• Snacks – this might seem obvious but you just never know when you are going to get hungry or tired while expending calories on a hike. Healthy snacks are a better option that chips and candy because we don’t want a quick surge of energy , only to then to crash (although I have been known to coax my kids on hikes with chocolate and break it out when all the other snacks are gone and the car is still too far to carry them) Some of my favourites are fruit especially bananas, blue berries, oranges and apples. Trail mix and nuts are easy to carry, munch and share plus they are packed with lots of great protein and fats. Granola bars and power bars make great portable energy providers. You could also try veggie sticks and dried fruit. Light, portable and packed with goodness is the key here.
• Sunscreen – even if you only have a little bit of skin showing and it’s raining at the start of the hike, it’s not worth chancing it. I have started a hike in a rain jacket and pants and ended the same hike in shorts and a tee. You can always decant your bigger bottle into a travel size bottle to lighten the load. I like to make sure it’s a 30spf or higher so that all the family can use it.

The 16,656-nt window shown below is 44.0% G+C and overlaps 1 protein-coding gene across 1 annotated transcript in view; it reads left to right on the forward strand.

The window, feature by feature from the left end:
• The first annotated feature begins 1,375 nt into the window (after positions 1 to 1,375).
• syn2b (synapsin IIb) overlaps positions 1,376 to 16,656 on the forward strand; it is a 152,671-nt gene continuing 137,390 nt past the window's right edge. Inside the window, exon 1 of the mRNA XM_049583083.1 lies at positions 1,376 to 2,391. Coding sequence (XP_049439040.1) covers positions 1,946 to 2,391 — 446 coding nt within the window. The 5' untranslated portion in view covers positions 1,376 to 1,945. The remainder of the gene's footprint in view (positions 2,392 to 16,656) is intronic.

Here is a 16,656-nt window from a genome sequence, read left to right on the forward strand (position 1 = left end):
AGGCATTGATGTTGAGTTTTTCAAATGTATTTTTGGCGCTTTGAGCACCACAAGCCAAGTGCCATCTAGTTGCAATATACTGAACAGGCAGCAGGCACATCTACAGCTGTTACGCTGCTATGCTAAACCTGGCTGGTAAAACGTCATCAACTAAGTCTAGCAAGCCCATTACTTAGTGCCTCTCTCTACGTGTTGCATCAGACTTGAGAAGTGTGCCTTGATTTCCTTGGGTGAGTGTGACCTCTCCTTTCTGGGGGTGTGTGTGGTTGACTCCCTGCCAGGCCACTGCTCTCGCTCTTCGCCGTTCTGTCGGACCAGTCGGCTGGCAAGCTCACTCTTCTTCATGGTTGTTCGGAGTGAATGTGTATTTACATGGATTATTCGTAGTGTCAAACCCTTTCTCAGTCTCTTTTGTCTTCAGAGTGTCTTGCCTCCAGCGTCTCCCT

• Hat/Cap – it doesn’t take up much room and even less if it is already on your head. Great for both sun and rain protection. I tend to clip my cap to the outside of my backpack when I’m not using it.
• Sunglasses – squinting on a beautiful hike isn’t really conducive with a peaceful journey plus it doesn’t really help you avoid tripping up when you can’t see properly. Protecting our eyes is as important as protecting our skin.
• Hiking boots or shoes – good footwear is a must especially when dealing with inclines, mud, soil, rocks and roots. I have seen too many people trying to scale a hillside in flip flops and then having to be helped down with a twisted ankle or bruised toes. I am not sure your safety is worth trading in to be a fashionista. If you aren’t wearing a boot that protects your ankle, make sure your shoes have a firmer base for hiking.
• Take a map or a phone or both. Make sure your phone is fully charged. This might seem like a really obvious plan but sometimes the obvious is what gets missed. If you don’t have a map for the route you are doing because there are trail headers to follow, at least look at the route in full before you leave your home. I like to check it out on my phone and screenshot the map so that if I lose reception I still have the map available.